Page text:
Ioannides didn’t know when he first set foot in America in 1976 that he would eventually manage his own restaurant.

He had originally tried to get hired as a construction worker, but was told that he wasn’t heavy enough for the job.

After working inside the kitchens of many Dallas restaurants, Ioannides left his job managing a pizza establishment to join his friend Dino Roidopoulos, a then-struggling restaurateur, in owning a restaurant.

They had very little money when they began working together. On Jan. 2, 1987, they renamed their restaurant Kostas Cafe.

After about three years, Roidopoulos split from Kostas Cafe to start his own cake business, called Cheesecake Royale. The company, which now ships desserts all over the country, still supplies Kostas Cafe with fresh cheesecakes every week.

Roidopoulos keeps in touch, too, occasionally stopping by for dinner and an order of
Ioannides’ baklava.

The traditional Greek cuisine at Kostas Cafe has remained much the same over the restaurant’s 27 years in business, which is clearly how Ioannides’ customers like it.

Ioannides brought most of his recipes with him from the restaurant he worked at in Greece and incorporated several others that he learned from his mother.

“Everything is good because we do it here, we start it from scratch,” Ioannides said.

One of his specialties is the classic Greek avgolemono, or egg and lemon soup. The creamy and aromatic broth tastes sweetly of lemon and is balanced with the comforting flavor of homemade chicken stock. Ioannides said many people tell him it is the best soup in Dallas.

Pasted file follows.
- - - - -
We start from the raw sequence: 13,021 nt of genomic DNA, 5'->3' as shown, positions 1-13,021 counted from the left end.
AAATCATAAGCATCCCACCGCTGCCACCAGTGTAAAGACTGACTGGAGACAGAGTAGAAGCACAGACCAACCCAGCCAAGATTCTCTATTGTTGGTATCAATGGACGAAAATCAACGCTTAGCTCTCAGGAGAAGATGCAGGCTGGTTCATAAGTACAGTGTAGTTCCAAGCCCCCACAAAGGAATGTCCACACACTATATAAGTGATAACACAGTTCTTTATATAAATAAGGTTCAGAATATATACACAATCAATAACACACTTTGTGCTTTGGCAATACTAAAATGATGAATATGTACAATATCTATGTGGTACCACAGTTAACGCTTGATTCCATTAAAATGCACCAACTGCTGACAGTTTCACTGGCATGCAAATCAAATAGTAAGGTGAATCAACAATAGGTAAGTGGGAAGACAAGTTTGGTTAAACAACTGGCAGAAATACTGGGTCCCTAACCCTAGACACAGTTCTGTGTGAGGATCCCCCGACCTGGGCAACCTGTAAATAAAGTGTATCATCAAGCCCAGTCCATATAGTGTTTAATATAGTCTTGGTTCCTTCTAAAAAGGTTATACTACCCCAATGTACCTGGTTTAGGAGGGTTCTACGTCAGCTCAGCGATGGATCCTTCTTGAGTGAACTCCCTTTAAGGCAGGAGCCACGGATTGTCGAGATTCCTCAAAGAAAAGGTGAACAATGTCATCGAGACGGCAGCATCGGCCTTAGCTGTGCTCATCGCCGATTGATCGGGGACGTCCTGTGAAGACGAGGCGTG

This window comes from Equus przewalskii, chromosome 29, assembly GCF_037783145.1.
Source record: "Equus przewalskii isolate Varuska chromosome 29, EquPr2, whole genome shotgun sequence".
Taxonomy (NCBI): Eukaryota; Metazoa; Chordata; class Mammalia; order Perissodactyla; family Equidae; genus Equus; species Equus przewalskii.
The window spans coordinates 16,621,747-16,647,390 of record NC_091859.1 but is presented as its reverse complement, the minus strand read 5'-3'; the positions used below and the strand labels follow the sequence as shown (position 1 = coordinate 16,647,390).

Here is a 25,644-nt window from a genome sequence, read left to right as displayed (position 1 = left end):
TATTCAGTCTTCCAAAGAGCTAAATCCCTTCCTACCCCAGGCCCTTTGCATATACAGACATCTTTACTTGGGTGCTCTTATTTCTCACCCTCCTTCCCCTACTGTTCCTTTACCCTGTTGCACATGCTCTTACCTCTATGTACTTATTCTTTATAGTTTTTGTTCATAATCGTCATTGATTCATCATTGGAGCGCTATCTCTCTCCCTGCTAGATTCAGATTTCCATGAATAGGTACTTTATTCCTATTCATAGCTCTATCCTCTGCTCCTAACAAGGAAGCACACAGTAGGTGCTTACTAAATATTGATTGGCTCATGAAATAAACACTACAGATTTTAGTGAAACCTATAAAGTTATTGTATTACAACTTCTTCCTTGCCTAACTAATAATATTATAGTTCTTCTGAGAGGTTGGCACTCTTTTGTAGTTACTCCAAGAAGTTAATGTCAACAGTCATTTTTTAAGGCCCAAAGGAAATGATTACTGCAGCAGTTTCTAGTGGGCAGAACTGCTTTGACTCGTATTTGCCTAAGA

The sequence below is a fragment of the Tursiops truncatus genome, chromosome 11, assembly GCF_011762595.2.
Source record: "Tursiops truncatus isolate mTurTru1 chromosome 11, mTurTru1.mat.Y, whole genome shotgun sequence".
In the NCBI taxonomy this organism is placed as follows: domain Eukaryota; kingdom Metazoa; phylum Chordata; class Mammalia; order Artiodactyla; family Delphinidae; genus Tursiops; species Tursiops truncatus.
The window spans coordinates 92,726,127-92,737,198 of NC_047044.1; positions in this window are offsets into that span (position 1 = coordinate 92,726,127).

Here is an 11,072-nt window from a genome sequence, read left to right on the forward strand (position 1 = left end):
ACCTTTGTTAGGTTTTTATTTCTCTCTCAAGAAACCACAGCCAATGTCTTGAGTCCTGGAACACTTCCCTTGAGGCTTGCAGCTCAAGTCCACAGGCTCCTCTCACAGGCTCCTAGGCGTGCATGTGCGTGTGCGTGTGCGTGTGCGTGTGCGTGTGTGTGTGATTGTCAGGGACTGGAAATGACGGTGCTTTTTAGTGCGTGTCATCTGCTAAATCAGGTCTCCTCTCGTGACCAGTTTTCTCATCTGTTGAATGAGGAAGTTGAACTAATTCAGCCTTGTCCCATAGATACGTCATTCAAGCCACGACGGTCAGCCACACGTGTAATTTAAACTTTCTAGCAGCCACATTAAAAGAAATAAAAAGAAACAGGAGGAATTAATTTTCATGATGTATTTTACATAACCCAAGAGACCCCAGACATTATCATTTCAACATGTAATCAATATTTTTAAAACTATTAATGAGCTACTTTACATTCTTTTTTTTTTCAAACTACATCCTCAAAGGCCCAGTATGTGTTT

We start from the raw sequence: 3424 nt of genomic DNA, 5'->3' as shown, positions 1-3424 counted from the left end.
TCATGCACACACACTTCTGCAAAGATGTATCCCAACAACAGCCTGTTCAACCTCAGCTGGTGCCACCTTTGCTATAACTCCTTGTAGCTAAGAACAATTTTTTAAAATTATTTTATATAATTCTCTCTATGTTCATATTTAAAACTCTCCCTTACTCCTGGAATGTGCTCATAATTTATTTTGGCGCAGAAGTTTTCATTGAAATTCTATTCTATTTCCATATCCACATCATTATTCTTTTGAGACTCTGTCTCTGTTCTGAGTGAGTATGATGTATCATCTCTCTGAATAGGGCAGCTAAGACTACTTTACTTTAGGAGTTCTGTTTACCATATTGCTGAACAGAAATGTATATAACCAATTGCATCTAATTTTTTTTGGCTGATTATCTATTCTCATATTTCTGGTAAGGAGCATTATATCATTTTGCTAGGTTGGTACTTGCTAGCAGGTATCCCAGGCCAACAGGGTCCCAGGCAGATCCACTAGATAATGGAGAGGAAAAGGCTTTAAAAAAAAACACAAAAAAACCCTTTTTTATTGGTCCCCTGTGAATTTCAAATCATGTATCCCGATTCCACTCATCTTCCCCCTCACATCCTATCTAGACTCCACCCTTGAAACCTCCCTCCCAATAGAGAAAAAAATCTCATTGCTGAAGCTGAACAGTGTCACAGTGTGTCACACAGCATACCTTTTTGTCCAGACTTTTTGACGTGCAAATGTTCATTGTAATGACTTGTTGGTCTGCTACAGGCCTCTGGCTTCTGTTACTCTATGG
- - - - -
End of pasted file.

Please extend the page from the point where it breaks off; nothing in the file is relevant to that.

Jody Ruiz, who has worked as a waiter at Kostas Cafe for three years, makes it clear that it isn’t just the guests who feel at home in the company of Ioannides.

“I can tell that he is a family man. He treats us all like family. There’s been plenty of times he’s loaned me money, plenty of times he’s asked about my daughter,” said Ruiz.

Ioannides, now nearing 60, lives in Richardson, Texas, with his son Dimitri. His two brothers, sister and nieces and nephews also live in the area.

Ioannides and his sister take turns caring for their 89-year-old mother, Paraskeve, but Ioannides said that she prefers to live with him. Ioannides said his mother calls him at the restaurant on a daily basis, sometimes even twice a day.

Ioannides is the youngest of the three siblings, who are all chefs too. His brothers joined what is now the family business and opened two additional Kostas Cafe locations in Plano, Texas, which offer the same timeless menu.

These days, Ioannides said that he is able to spend less time working and more time with his son and his family.

As far as the future is concerned, he hopes to work for three more years and then travel around the world.

“I like what I’m doing, and I love this country. I think it’s an opportunity for everybody,” Ioannides said. “America is in my opinion still the best country in the whole world.”